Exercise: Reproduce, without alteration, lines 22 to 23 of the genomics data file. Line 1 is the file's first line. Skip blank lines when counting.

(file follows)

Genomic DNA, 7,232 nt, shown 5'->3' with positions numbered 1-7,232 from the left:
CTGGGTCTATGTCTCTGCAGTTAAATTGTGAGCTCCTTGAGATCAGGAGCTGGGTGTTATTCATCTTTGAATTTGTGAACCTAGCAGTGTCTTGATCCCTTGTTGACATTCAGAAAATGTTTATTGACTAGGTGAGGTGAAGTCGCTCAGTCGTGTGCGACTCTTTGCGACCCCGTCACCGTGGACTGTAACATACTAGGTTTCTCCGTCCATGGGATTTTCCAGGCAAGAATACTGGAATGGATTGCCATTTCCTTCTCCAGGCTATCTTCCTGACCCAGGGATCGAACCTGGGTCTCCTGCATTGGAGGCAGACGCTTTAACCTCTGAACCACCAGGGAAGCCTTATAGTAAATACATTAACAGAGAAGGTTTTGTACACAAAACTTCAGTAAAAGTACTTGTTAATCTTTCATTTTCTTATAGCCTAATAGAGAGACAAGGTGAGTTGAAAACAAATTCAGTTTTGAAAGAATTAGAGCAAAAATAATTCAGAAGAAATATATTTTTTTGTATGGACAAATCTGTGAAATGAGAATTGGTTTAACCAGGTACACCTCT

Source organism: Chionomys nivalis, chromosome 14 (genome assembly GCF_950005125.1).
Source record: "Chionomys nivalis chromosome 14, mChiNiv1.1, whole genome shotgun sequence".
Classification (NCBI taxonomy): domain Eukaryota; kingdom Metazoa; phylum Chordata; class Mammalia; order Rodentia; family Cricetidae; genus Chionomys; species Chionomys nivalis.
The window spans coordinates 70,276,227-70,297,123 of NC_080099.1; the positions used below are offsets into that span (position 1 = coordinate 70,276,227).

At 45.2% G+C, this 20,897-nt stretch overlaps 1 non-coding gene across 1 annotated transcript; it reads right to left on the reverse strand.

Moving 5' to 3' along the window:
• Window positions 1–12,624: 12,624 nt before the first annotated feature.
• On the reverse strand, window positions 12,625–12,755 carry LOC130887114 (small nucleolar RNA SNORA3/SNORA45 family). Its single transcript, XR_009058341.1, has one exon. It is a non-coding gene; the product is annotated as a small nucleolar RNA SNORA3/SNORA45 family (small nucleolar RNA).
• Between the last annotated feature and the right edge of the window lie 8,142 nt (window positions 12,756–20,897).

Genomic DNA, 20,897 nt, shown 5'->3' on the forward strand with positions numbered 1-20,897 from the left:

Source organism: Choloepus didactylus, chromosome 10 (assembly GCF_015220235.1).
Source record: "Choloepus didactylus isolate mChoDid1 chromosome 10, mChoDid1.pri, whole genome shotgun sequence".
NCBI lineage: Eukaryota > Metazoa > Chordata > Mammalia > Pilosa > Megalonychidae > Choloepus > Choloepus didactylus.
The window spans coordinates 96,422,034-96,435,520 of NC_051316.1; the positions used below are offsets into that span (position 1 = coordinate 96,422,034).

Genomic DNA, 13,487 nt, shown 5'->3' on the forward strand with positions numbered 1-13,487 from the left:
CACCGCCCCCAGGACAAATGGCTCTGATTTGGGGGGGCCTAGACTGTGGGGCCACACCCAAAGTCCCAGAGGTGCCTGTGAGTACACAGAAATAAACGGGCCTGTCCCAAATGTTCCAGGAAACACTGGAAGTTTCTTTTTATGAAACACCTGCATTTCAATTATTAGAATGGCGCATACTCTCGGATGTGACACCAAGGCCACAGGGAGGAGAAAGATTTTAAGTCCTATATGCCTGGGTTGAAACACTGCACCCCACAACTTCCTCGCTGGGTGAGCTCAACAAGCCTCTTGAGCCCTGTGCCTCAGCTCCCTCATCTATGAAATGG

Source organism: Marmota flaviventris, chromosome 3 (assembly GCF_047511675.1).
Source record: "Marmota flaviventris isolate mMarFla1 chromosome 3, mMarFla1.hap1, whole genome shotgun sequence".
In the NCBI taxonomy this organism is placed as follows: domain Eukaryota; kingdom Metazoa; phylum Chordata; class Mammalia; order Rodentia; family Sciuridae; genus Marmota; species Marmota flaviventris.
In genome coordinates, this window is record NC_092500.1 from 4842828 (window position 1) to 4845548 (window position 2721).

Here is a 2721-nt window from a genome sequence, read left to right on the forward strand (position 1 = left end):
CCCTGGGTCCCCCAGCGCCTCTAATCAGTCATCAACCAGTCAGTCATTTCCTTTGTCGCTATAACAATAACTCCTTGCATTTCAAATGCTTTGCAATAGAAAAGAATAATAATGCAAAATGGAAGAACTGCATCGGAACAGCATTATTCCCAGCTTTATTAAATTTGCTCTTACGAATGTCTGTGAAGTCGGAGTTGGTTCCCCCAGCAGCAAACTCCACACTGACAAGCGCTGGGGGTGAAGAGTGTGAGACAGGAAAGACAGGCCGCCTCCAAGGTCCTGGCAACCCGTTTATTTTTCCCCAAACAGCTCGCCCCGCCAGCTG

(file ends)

In genome coordinates, this window is record NC_092500.1 from 4842828 (window position 1) to 4845548 (window position 2721).

Here is a 2721-nt window from a genome sequence, read left to right on the forward strand (position 1 = left end):